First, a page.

Democracy well served by JSC hearings

2011-09-10 09:18

The Judicial Service Commission (JSC) hearings were both spectacular and informative.

As they unfolded it became clear that the issue had generated public interest. It also evoked conflicting views and played on preconceived attitudes.

At the centre of the process was a man who was not well known or who had not commanded media attention.

I had heard the voices that spoke about him before he spoke and I heard that here was a sexist, homophobic man, who supported the death penalty at some point and whom the JSC in the past nevertheless saw fit to appoint as a judge and to the esteemed bench of the Constitutional Court.

I heard the elements of the campaign against him and at times I must admit I had grave concerns.

However, the method used by the JSC assisted me a great deal.

I saw a person with strength of character and as human as they come. He lost his cool after hours of being questioned and facing a very openly hostile deputy judge president.

I saw a man explain patiently the reasons for his judgments, that had made me, as a woman who will continue to fight for the rights of women and children forever, worry about the consciousness of the judiciary when it came to the trauma of rape victims days and months and years after the incident.

I heard him tell that judges are constrained by what the law puts before them and that the law does not always give a judge a set of rulings to pronounce upon.

I was listening to a judge, and came to the conclusion as I watched the proceedings that the deputy chief justice was talking at Justice Mogoeng Mogoeng in an arrogant manner and that he was being judged, not listened to.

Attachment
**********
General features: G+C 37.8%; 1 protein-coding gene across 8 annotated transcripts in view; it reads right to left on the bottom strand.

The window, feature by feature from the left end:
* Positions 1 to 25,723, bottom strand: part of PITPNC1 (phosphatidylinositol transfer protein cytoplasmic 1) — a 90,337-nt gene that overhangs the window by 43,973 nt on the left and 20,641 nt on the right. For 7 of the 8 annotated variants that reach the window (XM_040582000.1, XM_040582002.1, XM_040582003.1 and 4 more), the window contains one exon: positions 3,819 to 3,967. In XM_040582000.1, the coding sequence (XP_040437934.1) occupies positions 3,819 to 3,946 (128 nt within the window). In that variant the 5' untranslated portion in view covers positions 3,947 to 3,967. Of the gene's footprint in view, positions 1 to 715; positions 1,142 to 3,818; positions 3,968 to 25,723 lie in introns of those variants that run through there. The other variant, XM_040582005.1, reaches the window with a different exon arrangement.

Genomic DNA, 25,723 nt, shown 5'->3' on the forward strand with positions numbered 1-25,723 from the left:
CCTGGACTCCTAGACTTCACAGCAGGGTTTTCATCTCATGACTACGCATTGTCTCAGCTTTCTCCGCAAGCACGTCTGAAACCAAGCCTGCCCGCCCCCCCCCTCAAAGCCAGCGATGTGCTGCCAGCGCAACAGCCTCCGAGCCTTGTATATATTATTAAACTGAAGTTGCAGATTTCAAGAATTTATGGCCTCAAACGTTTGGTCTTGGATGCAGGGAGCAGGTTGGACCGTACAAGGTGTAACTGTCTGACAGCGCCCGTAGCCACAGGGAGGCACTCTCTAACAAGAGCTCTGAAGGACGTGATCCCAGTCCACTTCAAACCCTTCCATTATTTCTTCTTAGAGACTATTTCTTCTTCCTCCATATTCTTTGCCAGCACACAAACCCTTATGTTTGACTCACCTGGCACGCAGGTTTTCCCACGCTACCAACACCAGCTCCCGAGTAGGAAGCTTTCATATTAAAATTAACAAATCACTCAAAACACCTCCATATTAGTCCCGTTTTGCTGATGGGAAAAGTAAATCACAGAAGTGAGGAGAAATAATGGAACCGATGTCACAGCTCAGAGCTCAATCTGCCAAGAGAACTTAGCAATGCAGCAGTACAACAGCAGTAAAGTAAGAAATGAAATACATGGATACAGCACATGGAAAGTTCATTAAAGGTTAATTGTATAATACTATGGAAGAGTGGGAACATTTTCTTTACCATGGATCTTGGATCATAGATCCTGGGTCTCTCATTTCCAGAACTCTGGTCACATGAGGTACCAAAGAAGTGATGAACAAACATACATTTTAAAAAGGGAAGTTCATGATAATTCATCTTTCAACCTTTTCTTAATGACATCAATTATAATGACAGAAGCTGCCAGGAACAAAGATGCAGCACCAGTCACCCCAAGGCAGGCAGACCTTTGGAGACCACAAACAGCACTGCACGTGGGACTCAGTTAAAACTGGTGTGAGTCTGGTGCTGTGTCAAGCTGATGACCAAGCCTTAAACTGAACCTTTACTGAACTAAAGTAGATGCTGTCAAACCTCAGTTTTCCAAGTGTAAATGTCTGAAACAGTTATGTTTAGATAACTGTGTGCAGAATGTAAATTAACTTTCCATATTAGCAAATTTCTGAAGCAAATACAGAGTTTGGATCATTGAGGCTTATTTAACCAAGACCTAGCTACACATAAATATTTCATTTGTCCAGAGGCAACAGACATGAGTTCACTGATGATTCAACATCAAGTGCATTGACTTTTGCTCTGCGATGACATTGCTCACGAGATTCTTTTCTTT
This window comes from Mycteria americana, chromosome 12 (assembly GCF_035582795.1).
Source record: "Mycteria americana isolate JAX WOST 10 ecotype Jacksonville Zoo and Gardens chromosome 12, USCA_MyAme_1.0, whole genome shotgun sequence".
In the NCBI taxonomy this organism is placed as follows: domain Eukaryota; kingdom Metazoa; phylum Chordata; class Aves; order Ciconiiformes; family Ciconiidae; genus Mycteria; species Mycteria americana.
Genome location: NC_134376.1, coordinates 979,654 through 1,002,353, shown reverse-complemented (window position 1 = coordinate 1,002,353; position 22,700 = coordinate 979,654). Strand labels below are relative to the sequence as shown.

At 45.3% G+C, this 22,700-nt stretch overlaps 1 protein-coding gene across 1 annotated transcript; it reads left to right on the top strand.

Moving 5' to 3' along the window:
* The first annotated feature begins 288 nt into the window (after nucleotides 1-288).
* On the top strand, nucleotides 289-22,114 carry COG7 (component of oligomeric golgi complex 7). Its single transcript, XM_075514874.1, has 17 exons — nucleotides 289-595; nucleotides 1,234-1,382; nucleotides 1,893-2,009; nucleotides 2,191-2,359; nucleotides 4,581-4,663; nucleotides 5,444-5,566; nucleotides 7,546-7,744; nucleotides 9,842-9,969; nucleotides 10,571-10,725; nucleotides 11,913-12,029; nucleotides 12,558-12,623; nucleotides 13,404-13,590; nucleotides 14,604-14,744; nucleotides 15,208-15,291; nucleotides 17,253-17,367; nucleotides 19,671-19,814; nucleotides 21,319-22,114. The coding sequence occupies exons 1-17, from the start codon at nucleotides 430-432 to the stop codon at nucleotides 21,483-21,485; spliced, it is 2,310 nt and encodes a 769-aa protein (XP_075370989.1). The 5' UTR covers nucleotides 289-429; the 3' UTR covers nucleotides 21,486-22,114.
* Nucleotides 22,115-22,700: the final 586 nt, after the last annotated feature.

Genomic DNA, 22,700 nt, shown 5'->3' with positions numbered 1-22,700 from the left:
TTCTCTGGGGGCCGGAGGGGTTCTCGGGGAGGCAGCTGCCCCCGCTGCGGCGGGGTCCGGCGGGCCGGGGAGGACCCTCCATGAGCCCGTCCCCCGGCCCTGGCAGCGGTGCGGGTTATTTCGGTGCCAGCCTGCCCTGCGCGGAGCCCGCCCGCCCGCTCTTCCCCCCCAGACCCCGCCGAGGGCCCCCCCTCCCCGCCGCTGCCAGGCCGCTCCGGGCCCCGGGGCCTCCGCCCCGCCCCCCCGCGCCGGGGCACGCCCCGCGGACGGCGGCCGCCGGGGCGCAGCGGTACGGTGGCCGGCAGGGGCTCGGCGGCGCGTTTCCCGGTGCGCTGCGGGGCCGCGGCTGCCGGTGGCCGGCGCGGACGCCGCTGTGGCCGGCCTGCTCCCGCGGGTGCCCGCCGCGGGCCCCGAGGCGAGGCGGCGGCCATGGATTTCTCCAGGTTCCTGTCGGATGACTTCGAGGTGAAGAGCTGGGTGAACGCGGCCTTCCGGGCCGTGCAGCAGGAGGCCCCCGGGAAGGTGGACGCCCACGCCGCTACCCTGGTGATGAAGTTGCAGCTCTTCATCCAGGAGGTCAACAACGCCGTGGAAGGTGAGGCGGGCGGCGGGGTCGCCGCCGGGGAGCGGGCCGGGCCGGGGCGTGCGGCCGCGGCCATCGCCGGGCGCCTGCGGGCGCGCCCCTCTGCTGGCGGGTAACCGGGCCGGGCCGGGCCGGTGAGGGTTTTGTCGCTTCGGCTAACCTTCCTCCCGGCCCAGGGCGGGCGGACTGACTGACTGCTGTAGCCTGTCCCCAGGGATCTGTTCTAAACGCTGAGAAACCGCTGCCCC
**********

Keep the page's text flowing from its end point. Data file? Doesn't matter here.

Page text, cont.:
I began to believe that the deputy chief justice was unhappy that a person he had chosen to serve as his superior was not the man sitting before him.

I reflected a bit on the statement made by the eminent Justice Dikgang Moseneke: “I do not need to be judge president.”

This statement can only be made by a person who has a degree of certainty that he is in control of a situation, then along comes the name of a colleague who may not be “controllable”.

This view I hold of Justice Moseneke makes me appreciate more the independence of a person such as Mogoeng.

I would have loved to see a woman as the chief justice, but I am convinced that the person who withstood the unfair media campaign against him and the hostility of members of the JSC, would be fair and would put the Constitution above his own beliefs including his religious beliefs.

If religious affiliation is a test of homophobia and gender insensitivity, then we must examine all our judges based on these criteria. Islam, Judaism and Christianity are not champions of the right to choose a sexual orientation and are certainly not champions of gender equality in society.

Our Constitution is the arbiter and I believe that because of the manner in which he was grilled the new chief justice will be more honest in his appreciation of our Constitution.

As the JSC process unfolded last Saturday, I began to feel elated that our democracy was winning. Mogoeng was accountable to the JSC and to the country as a whole.

We as citizens must rise above the loudest voices at times and this is one situation in which we must do so.

Justice Mogoeng is not a member of the ANC and we would not wish him to be either, so we will watch him and we will maintain our civil right to criticise him if he acts in contradiction to the Constitution.

We live in a secular state and the Constitution is the arbiter for every South African.

The real issue here is that there appeared to be a concerted effort to deny the president of South Africa his executive authority to make a nomination of the chief justice and to appoint the person after he consulted the JSC.

But whatever the future holds for the judge and for the country, our democracy and the new process in the JSC is the winner.

» Duarte is on the national executive committee of the ANC 

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